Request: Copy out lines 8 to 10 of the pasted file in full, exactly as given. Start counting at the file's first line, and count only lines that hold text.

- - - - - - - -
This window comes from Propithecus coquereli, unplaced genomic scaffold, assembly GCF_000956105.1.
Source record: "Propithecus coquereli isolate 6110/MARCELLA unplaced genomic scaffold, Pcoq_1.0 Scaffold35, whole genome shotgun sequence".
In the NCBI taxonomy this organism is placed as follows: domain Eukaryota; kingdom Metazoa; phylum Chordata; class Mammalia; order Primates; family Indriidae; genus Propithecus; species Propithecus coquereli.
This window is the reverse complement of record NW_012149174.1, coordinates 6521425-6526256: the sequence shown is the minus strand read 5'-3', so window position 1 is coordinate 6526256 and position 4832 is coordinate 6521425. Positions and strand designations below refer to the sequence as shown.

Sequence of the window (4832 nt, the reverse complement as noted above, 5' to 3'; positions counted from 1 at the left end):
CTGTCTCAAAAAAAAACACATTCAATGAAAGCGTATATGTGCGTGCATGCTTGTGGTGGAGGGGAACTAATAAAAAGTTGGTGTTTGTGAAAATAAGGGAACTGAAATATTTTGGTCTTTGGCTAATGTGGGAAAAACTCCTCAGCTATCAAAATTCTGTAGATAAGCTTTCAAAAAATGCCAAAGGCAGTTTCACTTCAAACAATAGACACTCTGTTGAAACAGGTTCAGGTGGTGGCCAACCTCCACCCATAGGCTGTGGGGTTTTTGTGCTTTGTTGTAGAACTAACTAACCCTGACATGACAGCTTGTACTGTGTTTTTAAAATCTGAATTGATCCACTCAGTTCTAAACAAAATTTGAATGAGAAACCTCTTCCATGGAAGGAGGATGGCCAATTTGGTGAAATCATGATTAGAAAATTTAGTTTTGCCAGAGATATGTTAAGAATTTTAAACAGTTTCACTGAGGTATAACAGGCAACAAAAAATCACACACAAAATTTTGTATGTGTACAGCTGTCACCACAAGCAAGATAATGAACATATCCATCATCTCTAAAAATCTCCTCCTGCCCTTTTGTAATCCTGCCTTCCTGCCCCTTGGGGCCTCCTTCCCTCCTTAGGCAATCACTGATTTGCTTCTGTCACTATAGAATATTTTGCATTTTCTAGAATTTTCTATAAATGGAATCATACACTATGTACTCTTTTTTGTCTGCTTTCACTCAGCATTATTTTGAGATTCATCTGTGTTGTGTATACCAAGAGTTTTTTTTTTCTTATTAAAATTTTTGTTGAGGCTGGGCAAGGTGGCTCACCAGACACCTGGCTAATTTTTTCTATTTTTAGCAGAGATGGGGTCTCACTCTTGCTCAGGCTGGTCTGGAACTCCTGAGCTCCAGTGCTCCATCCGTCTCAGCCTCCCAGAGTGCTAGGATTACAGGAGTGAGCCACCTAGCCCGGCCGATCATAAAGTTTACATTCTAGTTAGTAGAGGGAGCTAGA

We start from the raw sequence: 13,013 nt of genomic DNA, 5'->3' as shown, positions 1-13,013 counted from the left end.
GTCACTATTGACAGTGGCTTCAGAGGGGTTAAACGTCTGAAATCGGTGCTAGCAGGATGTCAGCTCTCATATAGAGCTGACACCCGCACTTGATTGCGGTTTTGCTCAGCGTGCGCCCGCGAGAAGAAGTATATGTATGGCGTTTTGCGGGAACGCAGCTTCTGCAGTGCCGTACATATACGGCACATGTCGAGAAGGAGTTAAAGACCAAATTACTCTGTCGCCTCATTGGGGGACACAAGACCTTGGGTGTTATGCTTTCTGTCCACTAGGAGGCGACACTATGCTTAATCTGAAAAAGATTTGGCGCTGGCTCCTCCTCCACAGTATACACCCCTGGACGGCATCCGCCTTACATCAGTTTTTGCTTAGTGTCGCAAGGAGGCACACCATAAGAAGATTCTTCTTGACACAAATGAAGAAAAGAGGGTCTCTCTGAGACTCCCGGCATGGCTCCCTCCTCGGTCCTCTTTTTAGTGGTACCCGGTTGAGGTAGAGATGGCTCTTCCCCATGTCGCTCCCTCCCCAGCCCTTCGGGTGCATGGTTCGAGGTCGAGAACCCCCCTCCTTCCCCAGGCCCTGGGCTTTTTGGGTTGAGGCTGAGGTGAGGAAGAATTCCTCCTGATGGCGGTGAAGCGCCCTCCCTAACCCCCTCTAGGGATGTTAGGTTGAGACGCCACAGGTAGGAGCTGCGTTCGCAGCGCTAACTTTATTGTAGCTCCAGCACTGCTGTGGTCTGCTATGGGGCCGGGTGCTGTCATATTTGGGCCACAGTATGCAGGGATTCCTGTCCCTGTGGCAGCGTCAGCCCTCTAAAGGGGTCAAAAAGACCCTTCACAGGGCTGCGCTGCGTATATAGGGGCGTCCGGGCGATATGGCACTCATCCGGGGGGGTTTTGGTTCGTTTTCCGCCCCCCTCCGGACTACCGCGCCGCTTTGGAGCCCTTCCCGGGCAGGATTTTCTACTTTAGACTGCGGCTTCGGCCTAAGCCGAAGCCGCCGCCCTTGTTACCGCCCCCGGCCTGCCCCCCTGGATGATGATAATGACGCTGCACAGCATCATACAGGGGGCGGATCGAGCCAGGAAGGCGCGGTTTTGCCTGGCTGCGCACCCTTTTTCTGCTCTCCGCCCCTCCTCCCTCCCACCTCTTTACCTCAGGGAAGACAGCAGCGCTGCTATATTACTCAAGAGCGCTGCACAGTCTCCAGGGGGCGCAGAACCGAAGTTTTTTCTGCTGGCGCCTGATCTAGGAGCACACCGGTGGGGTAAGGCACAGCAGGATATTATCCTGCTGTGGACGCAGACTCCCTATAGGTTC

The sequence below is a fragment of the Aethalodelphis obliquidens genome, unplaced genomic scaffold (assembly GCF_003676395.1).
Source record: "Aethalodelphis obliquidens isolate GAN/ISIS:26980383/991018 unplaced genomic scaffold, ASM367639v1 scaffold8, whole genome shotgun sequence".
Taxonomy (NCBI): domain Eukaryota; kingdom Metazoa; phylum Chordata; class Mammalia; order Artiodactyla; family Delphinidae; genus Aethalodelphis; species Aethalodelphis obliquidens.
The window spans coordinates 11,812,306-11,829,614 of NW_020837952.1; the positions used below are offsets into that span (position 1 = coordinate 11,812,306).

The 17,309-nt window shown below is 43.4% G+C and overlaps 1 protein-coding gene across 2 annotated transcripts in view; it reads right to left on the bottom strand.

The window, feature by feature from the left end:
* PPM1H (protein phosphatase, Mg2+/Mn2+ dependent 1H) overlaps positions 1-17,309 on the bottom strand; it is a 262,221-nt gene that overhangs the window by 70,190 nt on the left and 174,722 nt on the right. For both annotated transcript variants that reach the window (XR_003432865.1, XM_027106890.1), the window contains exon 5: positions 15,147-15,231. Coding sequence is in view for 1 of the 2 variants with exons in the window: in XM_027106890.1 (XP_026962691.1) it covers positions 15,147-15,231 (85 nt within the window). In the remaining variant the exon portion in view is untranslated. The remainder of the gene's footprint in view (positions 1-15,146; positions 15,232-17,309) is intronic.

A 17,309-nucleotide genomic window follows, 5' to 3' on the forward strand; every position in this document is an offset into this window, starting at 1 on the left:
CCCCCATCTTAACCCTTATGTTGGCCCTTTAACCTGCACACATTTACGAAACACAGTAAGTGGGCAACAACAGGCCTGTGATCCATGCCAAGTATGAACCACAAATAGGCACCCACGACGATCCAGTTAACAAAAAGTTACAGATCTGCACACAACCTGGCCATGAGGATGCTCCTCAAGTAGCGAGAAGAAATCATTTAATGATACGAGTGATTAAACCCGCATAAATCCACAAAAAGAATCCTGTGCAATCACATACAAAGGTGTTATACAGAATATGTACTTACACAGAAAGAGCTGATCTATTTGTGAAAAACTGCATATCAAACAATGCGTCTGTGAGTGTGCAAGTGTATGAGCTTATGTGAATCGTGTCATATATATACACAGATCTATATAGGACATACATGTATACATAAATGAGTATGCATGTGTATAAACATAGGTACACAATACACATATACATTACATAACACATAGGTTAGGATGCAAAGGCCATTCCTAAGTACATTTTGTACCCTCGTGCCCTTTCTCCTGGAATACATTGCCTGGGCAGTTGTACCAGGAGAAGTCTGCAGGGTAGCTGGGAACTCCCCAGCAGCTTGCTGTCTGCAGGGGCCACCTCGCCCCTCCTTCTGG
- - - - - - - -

GTCACTATTGACAGTGGCTTCAGAGGGGTTAAACGTCTGAAATCGGTGCTAGCAGGATGTCAGCTCTCATATAGAGCTGACACCCGCACTTGATTGCGGTTTTGCTCAGCGTGCGCCCGCGAGAAGAAGTATATGTATGGCGTTTTGCGGGAACGCAGCTTCTGCAGTGCCGTACATATACGGCACATGTCGAGAAGGAGTTAAAGACCAAATTACTCTGTCGCCTCATTGGGGGACACAAGACCTTGGGTGTTATGCTTTCTGTCCACTAGGAGGCGACACTATGCTTAATCTGAAAAAGATTTGGCGCTGGCTCCTCCTCCACAGTATACACCCCTGGACGGCATCCGCCTTACATCAGTTTTTGCTTAGTGTCGCAAGGAGGCACACCATAAGAAGATTCTTCTTGACACAAATGAAGAAAAGAGGGTCTCTCTGAGACTCCCGGCATGGCTCCCTCCTCGGTCCTCTTTTTAGTGGTACCCGGTTGAGGTAGAGATGGCTCTTCCCCATGTCGCTCCCTCCCCAGCCCTTCGGGTGCATGGTTCGAGGTCGAGAACCCCCCTCCTTCCCCAGGCCCTGGGCTTTTTGGGTTGAGGCTGAGGTGAGGAAGAATTCCTCCTGATGGCGGTGAAGCGCCCTCCCTAACCCCCTCTAGGGATGTTAGGTTGAGACGCCACAGGTAGGAGCTGCGTTCGCAGCGCTAACTTTATTGTAGCTCCAGCACTGCTGTGGTCTGCTATGGGGCCGGGTGCTGTCATATTTGGGCCACAGTATGCAGGGATTCCTGTCCCTGTGGCAGCGTCAGCCCTCTAAAGGGGTCAAAAAGACCCTTCACAGGGCTGCGCTGCGTATATAGGGGCGTCCGGGCGATATGGCACTCATCCGGGGGGGTTTTGGTTCGTTTTCCGCCCCCCTCCGGACTACCGCGCCGCTTTGGAGCCCTTCCCGGGCAGGATTTTCTACTTTAGACTGCGGCTTCGGCCTAAGCCGAAGCCGCCGCCCTTGTTACCGCCCCCGGCCTGCCCCCCTGGATGATGATAATGACGCTGCACAGCATCATACAGGGGGCGGATCGAGCCAGGAAGGCGCGGTTTTGCCTGGCTGCGCACCCTTTTTCTGCTCTCCGCCCCTCCTCCCTCCCACCTCTTTACCTCAGGGAAGACAGCAGCGCTGCTATATTACTCAAGAGCGCTGCACAGTCTCCAGGGGGCGCAGAACCGAAGTTTTTTCTGCTGGCGCCTGATCTAGGAGCACACCGGTGGGGTAAGGCACAGCAGGATATTATCCTGCTGTGGACGCAGACTCCCTATAGGTTC

The sequence below is a fragment of the Aethalodelphis obliquidens genome, unplaced genomic scaffold (assembly GCF_003676395.1).
Source record: "Aethalodelphis obliquidens isolate GAN/ISIS:26980383/991018 unplaced genomic scaffold, ASM367639v1 scaffold8, whole genome shotgun sequence".